Monthly Archives: November 2013
What do high school seniors and first graders have in common? It might surprise you!
You may remember last year Culver High School S.T.E.M. (Science, Technology, Engineering, Mathematics) class designed and built a hydroelectric powered paddle-wheel that will power a portion of the Crooked River Campground. Well they did not stop there.
This year teacher Mike Dove, Culver High School, is leading his AP biology class into the dark and mysterious world of bats. Mr. Dove invited me to be a guest speaker on local bats for his class. What an amazing group of students! With their new found knowledge the seniors were inspired to create their own power points to share; then took a trip to Culver Elementary School and visited Mrs. Dix’s first grade class. Peer teaching is an amazing way to learn about how cool bats are. This is the first of several times the two classes will work together. Next, the first graders will visit Culver High School wood shop and build bat houses; which will ultimately be hung at The Cove Palisades State Park near the Crooked River Campground.
There are more than 1,000 different species of bats in the world, the only mammal capable of self flight; but these misunderstood and often feared creatures have been vilified by western cultures for hundreds of years. Over seventy percent of bats are insectivores and save humans millions of dollars annually from crop damage, prevent the unhealthy spread of West Nile Virus, provide organic fertilizer for gardeners, pollinate plants that we depend on for medicine and so much more. Central Oregon is home to thirteen species of bats, the most common is the Little Brown Bat (myotis lucifugus). MYTH BUSTER: Bats are blind? False – They actually see quite well and they use Ecolocation to find their prey.
As the students continue their journey, I will be sharing it with you. Please follow along and visit the new bat area in the park late next spring.
November’s full moon is known as the Beaver Moon.
According to the Farmer’s Almanac, Full Moon names date back to Native Americans, of what is now the northern and eastern United States. The tribes kept track of the seasons by giving distinctive names to each recurring full Moon. Their names applied to the entire month in which each occurred. There was some variation in the Moon names, but in general, the same ones were current throughout the Algonquin tribes from New England to Lake Superior. European settlers followed that custom and created some of their own names.
November was known as the time to set beaver traps before the swamps froze, to ensure a supply of warm winter furs. According to National Geographic, it could also be attributed to the “heavy activity of beavers building their winter dams.”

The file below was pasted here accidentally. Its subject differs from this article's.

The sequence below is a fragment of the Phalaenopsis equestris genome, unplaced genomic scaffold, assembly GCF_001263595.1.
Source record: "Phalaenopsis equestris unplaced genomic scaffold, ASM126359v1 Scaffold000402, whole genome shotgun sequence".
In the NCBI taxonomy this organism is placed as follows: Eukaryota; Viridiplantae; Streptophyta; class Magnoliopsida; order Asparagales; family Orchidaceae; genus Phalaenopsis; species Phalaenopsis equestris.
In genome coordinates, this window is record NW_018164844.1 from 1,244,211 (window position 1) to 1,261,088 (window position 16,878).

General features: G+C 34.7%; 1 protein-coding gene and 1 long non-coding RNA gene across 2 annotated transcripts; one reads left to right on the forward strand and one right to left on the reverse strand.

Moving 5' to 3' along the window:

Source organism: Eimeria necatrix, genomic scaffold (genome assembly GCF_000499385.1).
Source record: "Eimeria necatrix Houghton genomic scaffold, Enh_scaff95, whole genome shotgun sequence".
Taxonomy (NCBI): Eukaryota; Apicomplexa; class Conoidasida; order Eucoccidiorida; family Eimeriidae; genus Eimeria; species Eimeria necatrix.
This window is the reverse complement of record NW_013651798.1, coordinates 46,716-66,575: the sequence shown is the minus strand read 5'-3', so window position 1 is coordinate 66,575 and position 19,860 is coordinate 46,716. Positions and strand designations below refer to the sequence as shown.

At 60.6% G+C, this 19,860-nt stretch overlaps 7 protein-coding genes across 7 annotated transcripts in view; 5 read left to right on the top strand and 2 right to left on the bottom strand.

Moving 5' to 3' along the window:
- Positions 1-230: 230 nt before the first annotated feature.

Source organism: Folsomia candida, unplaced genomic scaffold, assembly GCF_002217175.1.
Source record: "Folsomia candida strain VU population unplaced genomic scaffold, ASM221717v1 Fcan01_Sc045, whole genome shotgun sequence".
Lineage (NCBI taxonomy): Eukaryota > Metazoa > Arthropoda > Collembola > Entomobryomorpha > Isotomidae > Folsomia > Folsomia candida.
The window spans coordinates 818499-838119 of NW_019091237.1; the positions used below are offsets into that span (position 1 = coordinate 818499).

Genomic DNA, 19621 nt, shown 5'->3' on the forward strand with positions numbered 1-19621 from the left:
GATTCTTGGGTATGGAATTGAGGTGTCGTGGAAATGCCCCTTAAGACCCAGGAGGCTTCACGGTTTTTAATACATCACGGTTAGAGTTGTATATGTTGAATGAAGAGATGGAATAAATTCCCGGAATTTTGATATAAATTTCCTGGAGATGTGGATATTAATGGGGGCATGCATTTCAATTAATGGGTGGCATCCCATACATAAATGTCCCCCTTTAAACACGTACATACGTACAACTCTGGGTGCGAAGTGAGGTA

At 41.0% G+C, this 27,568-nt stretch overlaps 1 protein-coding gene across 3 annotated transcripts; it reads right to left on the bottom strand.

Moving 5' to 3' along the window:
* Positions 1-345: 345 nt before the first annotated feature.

It is sometimes also referred to as the Frosty Moon.
Get ready to see an incredible night light.
A comet, an icy ball of solar system debris, is simply a “dirty snowball” hurtling through space. As it heats up from the sun, gasses extend behind it; the comet’s body, called a “nucleus” appears to develop a tail, called a “coma.” This is due to the effects of solar radiation and the solar wind upon the nucleus of the comet.
Comet ISON was first discovered by Russian amateur astronomers Vitali Nevski and Artyom Novichonok in September 2012. The comet is officially designated C/2012 S1 (ISON), with ISON standing for International Scientific Optical Network. It had a bit of a disappointing start but ISON is now visible to the naked eye and it appears to be getting brighter the closer it gets to the sun. The peak is predicted for November 28th. Will it be something else to be thankful for? ISON certainly has the potential to be “the comet of the century.” According to the Association of Lunar and Planetary Observers, ISON is now shining at a magnitude +6.1.
photo: Peninsula Astronomical Society
NBC News Science REPORTS, “The comet is rapidly approaching its Nov. 28 perihelion and as a result it is becoming more and more difficult to observe low near the east-southeast horizon in the dawn sky. Still, observers with access to a clear horizon may be able to follow ISON for about another week.”
Next Monday morning (Nov. 18), ISON will be passing close to the bright 1st magnitude star Spica in Virgo. Using the handle of the Big Dipper, sweep an arc to the brilliant orange star Arcturus. Then continue that arc on to Spica. Using binoculars, ISON should still be readily be visible as a fuzzy star with a short tail. Good luck night sky watchers!